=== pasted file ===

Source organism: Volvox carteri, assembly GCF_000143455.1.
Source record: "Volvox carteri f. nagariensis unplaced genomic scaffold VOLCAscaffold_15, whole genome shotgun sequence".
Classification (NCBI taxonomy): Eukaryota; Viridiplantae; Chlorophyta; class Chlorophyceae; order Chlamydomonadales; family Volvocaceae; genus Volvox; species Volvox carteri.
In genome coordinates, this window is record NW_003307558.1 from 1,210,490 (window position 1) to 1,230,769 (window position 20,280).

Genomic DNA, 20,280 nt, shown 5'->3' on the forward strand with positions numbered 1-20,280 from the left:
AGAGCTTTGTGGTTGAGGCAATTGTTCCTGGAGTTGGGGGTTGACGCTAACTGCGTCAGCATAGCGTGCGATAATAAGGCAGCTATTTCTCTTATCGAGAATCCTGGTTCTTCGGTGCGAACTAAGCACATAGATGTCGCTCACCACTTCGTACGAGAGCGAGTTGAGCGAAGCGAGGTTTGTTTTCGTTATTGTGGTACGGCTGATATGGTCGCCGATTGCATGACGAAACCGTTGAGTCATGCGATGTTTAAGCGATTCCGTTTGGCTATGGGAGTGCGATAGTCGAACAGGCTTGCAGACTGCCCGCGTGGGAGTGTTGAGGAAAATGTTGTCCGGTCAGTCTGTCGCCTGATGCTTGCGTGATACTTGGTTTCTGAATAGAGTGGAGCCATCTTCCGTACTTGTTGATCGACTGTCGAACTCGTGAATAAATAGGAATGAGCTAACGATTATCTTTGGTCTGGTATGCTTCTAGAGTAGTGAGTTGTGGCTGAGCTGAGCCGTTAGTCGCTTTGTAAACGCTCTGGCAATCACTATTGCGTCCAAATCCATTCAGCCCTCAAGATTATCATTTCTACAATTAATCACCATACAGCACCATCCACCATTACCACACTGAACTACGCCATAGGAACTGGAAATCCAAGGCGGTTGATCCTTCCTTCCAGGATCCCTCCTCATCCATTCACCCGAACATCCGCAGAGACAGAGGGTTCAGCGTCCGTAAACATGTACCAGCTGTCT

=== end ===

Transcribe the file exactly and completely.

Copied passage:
Source organism: Volvox carteri, assembly GCF_000143455.1.
Source record: "Volvox carteri f. nagariensis unplaced genomic scaffold VOLCAscaffold_15, whole genome shotgun sequence".
Classification (NCBI taxonomy): Eukaryota; Viridiplantae; Chlorophyta; class Chlorophyceae; order Chlamydomonadales; family Volvocaceae; genus Volvox; species Volvox carteri.
In genome coordinates, this window is record NW_003307558.1 from 1,210,490 (window position 1) to 1,230,769 (window position 20,280).

Genomic DNA, 20,280 nt, shown 5'->3' on the forward strand with positions numbered 1-20,280 from the left:
AGAGCTTTGTGGTTGAGGCAATTGTTCCTGGAGTTGGGGGTTGACGCTAACTGCGTCAGCATAGCGTGCGATAATAAGGCAGCTATTTCTCTTATCGAGAATCCTGGTTCTTCGGTGCGAACTAAGCACATAGATGTCGCTCACCACTTCGTACGAGAGCGAGTTGAGCGAAGCGAGGTTTGTTTTCGTTATTGTGGTACGGCTGATATGGTCGCCGATTGCATGACGAAACCGTTGAGTCATGCGATGTTTAAGCGATTCCGTTTGGCTATGGGAGTGCGATAGTCGAACAGGCTTGCAGACTGCCCGCGTGGGAGTGTTGAGGAAAATGTTGTCCGGTCAGTCTGTCGCCTGATGCTTGCGTGATACTTGGTTTCTGAATAGAGTGGAGCCATCTTCCGTACTTGTTGATCGACTGTCGAACTCGTGAATAAATAGGAATGAGCTAACGATTATCTTTGGTCTGGTATGCTTCTAGAGTAGTGAGTTGTGGCTGAGCTGAGCCGTTAGTCGCTTTGTAAACGCTCTGGCAATCACTATTGCGTCCAAATCCATTCAGCCCTCAAGATTATCATTTCTACAATTAATCACCATACAGCACCATCCACCATTACCACACTGAACTACGCCATAGGAACTGGAAATCCAAGGCGGTTGATCCTTCCTTCCAGGATCCCTCCTCATCCATTCACCCGAACATCCGCAGAGACAGAGGGTTCAGCGTCCGTAAACATGTACCAGCTGTCT